Unlike with Jordan Zimmerman (#2 in the NL in LOB-wins), Cueto’s performance against hitters has not taken a significant uptick once he allows a baserunner. In fact, he gets quite a bit worse, as his FIP rises from 2.44 with the bases empty up to 4.63 with men in scoring position. And, his BABIPs are essentially even in all three situations, so we can’t explain his stranded runners through the sequencing of hit prevention.

However, there’s one thing that these splits don’t measure, and it happens to be the thing that Johnny Cueto is better at than anyone else in baseball – picking runners off.

Cueto’s pick-off move isn’t the stuff of legends yet, but it probably should be. The list of the top ten pickoffs by a pitcher this year includes nine left-handed pitchers and Johnny Cueto, and despite being right-handed, Cueto’s seven pickoffs are actually only one off the Major League lead (held by Kershaw and Ricky Romero). Cueto’s pick-off move is so good, he actually nailed two Giants in the same inning back in June, and because it’s fun, let’s take a look at those.

Okay, Melky Cabrera was leaning, and any pitcher can catch a guy leaning once in a while, right? Well, look what he does to Buster Posey not five minutes later.

Buster Posey has stolen one base this year. I’m pretty sure he wasn’t trying for one there – Cueto just spun around so quickly he caught Posey off guard and didn’t give him a chance to get back to the bag. And so, despite the fact that the three batters he faced in that inning went single-walk-deep flyball to center field, it was actually a 1-2-3 inning for Cueto, and no one even got into scoring position.

Cueto’s been doing this kind of thing all year long, and it’s gotten to the point where there’s no real point even trying to get much of a lead off first base, much less think about taking second. Opposing baserunners have managed one steal off Cueto all season, matching the same number of stolen bases that he allowed in 2011. In fact, for his career, opposing base stealers are just 14 for 41 against Cueto, an astounding 34% success rate. 28 major league pitchers have allowed more stolen bases this year than Cueto has in his entire career.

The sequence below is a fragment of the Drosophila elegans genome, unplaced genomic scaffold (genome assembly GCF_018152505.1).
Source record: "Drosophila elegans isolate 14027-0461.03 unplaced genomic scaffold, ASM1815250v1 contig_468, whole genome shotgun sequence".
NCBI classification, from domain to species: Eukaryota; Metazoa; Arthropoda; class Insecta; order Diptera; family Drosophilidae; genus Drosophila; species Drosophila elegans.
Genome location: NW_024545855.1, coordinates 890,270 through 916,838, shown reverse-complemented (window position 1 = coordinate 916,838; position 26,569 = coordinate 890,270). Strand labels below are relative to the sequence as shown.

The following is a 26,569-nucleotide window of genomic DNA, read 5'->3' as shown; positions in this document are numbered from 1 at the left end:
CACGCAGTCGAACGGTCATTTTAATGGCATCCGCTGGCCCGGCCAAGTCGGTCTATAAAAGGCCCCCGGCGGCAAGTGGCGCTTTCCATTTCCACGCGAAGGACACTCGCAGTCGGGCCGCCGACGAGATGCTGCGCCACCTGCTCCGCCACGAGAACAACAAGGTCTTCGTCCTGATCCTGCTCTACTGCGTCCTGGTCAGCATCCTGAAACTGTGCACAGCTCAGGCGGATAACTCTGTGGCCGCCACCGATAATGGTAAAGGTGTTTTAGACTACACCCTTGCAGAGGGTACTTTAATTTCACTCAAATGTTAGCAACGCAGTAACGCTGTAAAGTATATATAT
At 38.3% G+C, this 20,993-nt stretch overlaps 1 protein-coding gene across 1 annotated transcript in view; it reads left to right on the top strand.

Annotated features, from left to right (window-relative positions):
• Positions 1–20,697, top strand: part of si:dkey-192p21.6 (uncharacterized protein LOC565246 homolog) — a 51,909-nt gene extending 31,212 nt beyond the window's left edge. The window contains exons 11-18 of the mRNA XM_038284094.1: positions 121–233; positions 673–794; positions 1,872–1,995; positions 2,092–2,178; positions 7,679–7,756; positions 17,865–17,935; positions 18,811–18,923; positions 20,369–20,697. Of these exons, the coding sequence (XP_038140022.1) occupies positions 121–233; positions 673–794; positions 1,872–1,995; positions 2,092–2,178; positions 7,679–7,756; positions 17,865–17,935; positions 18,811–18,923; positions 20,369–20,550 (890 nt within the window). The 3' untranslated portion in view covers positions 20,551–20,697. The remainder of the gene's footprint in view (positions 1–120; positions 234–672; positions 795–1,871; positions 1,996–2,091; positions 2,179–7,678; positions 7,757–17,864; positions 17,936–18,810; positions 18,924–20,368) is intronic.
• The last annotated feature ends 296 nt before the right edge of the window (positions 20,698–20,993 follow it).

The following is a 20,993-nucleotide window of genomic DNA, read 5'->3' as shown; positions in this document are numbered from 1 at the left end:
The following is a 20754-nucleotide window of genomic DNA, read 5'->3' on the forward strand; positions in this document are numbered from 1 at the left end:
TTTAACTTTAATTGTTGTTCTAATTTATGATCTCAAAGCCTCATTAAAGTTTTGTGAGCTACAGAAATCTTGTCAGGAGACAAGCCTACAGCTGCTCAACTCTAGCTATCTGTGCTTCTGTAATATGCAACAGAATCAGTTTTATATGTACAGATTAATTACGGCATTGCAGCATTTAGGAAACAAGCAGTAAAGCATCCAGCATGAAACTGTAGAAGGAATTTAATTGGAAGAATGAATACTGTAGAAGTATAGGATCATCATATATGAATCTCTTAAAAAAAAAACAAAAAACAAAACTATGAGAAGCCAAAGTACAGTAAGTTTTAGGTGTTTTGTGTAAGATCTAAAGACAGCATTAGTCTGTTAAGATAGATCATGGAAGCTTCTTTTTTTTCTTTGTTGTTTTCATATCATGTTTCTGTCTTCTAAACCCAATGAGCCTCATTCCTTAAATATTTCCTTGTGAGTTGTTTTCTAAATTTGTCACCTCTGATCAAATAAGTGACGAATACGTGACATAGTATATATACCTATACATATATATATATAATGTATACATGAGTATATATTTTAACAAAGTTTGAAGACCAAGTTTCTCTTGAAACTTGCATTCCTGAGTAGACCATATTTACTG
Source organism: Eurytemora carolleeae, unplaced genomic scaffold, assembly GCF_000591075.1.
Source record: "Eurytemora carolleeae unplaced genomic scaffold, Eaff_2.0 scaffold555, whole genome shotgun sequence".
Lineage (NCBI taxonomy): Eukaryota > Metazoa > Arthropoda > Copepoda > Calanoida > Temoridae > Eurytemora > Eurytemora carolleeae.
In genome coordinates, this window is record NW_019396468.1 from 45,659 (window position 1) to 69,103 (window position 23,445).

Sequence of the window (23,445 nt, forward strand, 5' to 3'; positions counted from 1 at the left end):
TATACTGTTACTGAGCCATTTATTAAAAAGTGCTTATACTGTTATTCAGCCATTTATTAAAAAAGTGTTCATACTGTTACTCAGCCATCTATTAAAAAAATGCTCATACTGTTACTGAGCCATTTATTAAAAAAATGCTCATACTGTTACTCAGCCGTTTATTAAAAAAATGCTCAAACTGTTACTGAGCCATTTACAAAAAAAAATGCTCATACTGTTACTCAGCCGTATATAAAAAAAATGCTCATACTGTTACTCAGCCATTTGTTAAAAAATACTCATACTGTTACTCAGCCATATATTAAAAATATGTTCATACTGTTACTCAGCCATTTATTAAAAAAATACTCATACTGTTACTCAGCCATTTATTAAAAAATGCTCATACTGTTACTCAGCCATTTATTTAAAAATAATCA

How big of a deal can holding runners on actually be? Well, consider a guy like Tim Lincecum, a right-hander with a lousy pickoff move who doesn’t hold runners all that well. Would-be basestealers are a perfect 18-for-18 off of him this year, and surprise surprise, he’s posted -1.2 LOB-wins this year. Not all of that can be attributed to his inability to hold runners, but even if we just take the linear weight value of those steals, that’s 17 extra bases advanced at 0.25 runs apiece, and eight fewer outs made on the bases against him at 0.50 runs apiece, so the gap between Cueto and Lincecum’s value simply on SB/CS is over eight runs, or nearly an entire win. And that presumes that the only value to be had from holding runners is through controlling steals or picking runners off, but it’s certainly possible that batters get better jumps off Lincecum than they do off Cueto, which could influence the frequency of double plays turned or their ability to go first to third on a base hit.

While Cueto’s never stranded runners at this level before, and it’s unlikely that his LOB-wins are entirely the result of his fearsome pickoff move, the reality is that he has demonstrated a real skill at runner stranding, and he’s been above average in LOB-wins every year of his career. Like we acknowledge that Dickey and Cain are likely influencing a decent amount of their hit prevention, we should also acknowledge that Cueto is influencing a large part of his runner stranding, and given that he also leads both of them in FIP, we should give Cueto enough credit for his FDP that he returns to the top of the heap in the Cy Young race once again.